The company’s regional presence and operational experience has resulted in favorable, predictable type curves, including:

  • Lithic Glauc, which include a payout in less than one year at $60 per barrel oil prices. Estimates call for a $2.4 million completion cost with estimated ultimate recovery (EUR) of 408 MBOE (42% oil);
  • Basal Quartz, targeting a 16 month payout with an EUR of 228 MBOE (65% oil) at costs of $2.5 million per well; and
  • Stolberg, its most developed asset, with payout in approximately 15 months at costs of $4.3 million per well with 220 MBOE (80% oil) of EUR.

The recently acquired Wayne property, in addition to its existing Entice asset, is Manitok’s growth platform moving forward and is supported by existing infrastructure and midstream assets. The company expects to generate $2 million from third party volumes alone, effectively covering its operating costs. Manitok’s own production from the region is not subject to Alberta Crown royalties, but rather to a flat 17.5% freehold royalty agreement, providing a consistent fee associated with its incoming revenue.

The company holds attractive hedges in the short term, with 1,500 BOPD of oil hedged at average strike prices of C$91 to C$95. An additional 500 BOPD are at an average strike price of C$75. About 15.1 MMcf/d is hedged at strike prices ranging from C$3.73 to C$3.85, accounting for the vast majority of its natural gas production.

Source: Manitok Energy June 2015 Presentation

Source: Manitok Energy July 2015 Presentation

On the Road

Below are a series of questions management fielded from investors during the trip:

  • How could the new NDP government in Alberta and their anticipated royalty review affect your company and future economics?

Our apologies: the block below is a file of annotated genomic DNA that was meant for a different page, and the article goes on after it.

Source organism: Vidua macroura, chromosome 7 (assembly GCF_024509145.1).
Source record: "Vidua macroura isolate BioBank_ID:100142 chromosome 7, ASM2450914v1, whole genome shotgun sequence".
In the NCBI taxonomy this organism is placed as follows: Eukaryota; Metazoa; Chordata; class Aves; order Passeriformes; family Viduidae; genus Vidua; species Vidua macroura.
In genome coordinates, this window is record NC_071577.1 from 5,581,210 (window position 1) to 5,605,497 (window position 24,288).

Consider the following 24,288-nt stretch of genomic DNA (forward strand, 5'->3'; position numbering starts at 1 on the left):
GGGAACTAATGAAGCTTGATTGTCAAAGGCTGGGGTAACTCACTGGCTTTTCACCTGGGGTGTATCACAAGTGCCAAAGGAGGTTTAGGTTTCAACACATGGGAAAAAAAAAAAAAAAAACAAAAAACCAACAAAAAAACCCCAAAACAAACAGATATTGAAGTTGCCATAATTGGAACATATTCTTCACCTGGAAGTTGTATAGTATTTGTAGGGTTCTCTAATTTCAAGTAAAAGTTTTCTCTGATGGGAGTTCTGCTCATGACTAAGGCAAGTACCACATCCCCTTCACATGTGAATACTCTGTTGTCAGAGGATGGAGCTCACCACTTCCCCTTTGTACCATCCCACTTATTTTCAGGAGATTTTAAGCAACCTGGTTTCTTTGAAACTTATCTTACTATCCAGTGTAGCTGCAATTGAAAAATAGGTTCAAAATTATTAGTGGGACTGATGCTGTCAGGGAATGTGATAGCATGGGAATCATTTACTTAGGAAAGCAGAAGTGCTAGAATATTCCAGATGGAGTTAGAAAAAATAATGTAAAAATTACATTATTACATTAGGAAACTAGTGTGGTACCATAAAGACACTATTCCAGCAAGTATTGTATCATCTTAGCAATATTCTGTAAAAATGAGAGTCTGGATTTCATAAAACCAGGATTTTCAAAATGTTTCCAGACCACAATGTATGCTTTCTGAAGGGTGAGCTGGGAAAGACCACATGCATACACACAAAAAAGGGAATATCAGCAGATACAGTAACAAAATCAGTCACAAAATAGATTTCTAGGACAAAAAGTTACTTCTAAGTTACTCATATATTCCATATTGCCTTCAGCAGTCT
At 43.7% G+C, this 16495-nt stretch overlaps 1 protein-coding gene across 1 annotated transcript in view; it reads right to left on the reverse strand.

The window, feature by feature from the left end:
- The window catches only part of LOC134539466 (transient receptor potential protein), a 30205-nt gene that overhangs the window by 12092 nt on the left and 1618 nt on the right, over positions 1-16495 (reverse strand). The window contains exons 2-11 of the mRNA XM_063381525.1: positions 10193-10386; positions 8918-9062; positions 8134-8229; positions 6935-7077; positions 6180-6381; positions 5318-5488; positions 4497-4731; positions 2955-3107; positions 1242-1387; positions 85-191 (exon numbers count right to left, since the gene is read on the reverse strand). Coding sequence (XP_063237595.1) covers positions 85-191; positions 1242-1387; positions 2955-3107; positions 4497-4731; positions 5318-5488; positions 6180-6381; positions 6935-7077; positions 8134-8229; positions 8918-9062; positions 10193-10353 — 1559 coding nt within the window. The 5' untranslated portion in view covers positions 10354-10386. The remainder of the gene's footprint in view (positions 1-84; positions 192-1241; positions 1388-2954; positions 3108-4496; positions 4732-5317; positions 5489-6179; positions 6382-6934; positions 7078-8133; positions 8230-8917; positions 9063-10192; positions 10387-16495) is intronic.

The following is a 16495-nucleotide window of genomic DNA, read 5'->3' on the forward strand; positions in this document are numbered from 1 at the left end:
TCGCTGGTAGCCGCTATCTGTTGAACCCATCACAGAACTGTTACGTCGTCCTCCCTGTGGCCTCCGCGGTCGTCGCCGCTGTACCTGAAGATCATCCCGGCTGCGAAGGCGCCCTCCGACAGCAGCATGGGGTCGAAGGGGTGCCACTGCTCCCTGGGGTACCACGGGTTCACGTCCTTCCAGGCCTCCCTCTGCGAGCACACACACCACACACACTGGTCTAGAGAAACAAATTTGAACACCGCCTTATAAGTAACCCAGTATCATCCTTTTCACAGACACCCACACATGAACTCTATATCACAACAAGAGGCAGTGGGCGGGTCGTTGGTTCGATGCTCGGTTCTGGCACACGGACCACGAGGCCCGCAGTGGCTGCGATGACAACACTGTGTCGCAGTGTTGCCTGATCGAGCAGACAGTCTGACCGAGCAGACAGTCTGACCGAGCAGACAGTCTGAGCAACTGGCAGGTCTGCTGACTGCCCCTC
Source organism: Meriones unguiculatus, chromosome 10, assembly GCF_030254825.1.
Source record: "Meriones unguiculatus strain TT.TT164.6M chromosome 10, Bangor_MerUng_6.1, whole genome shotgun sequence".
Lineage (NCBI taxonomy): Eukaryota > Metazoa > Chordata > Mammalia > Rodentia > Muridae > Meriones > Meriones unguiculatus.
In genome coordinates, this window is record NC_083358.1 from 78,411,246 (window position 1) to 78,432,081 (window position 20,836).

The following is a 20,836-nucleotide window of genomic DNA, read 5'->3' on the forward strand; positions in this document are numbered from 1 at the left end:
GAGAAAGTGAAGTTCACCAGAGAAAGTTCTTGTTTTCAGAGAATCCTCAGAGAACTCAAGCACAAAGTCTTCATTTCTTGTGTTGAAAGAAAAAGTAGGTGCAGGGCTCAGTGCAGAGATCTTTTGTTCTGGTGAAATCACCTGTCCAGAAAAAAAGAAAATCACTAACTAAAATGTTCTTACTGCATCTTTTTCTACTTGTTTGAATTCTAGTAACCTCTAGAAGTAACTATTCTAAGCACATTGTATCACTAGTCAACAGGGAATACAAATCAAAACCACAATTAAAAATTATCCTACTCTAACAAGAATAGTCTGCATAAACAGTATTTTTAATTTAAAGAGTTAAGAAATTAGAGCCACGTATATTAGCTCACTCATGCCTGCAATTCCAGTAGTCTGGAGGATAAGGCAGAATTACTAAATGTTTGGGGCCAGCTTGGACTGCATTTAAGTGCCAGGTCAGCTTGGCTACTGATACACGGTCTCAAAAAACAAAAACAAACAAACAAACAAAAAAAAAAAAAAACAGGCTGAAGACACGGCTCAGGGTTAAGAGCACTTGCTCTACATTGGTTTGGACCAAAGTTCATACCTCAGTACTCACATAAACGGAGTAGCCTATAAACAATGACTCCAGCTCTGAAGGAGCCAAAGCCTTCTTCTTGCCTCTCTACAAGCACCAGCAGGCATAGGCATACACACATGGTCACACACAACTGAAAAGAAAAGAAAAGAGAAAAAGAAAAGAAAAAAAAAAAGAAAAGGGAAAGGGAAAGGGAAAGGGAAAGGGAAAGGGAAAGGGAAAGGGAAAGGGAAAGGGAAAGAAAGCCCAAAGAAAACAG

• What is the driver for Manitok to establish a new core base asset in the Entice/Wayne area?
  • Is there more acreage to be acquired in Entice/Wayne or are you ready to move forward with what you already have?
  • How does the production facility that you acquired with the Wayne acquisition help the company strategically? Will you generate third party fees from this facility?
  • What do you think accounts for the valuation disconnect between your current valuation and production level?
  • What efficiencies are you looking at on the drilling and completion side that could materially reduce costs in your wells long term?
  • At the end of 2015, what would you like to have accomplished?
  • What is you type curve based on?
  • On the Stolberg asset, what is your current recovery factor and what are you anticipating the water flood will do to recoveries?
  • How much of a lead time do you need before deciding to put a rig to work and it is on-site drilling?
  • What are your thoughts on heading going forward and could you monetize the hedges that you have in place? What is the current mark to market value of your hedges?
  • Does reinvestment of your cash flow at current prices allow you to keep production flat?
  • What is the corporate decline rate?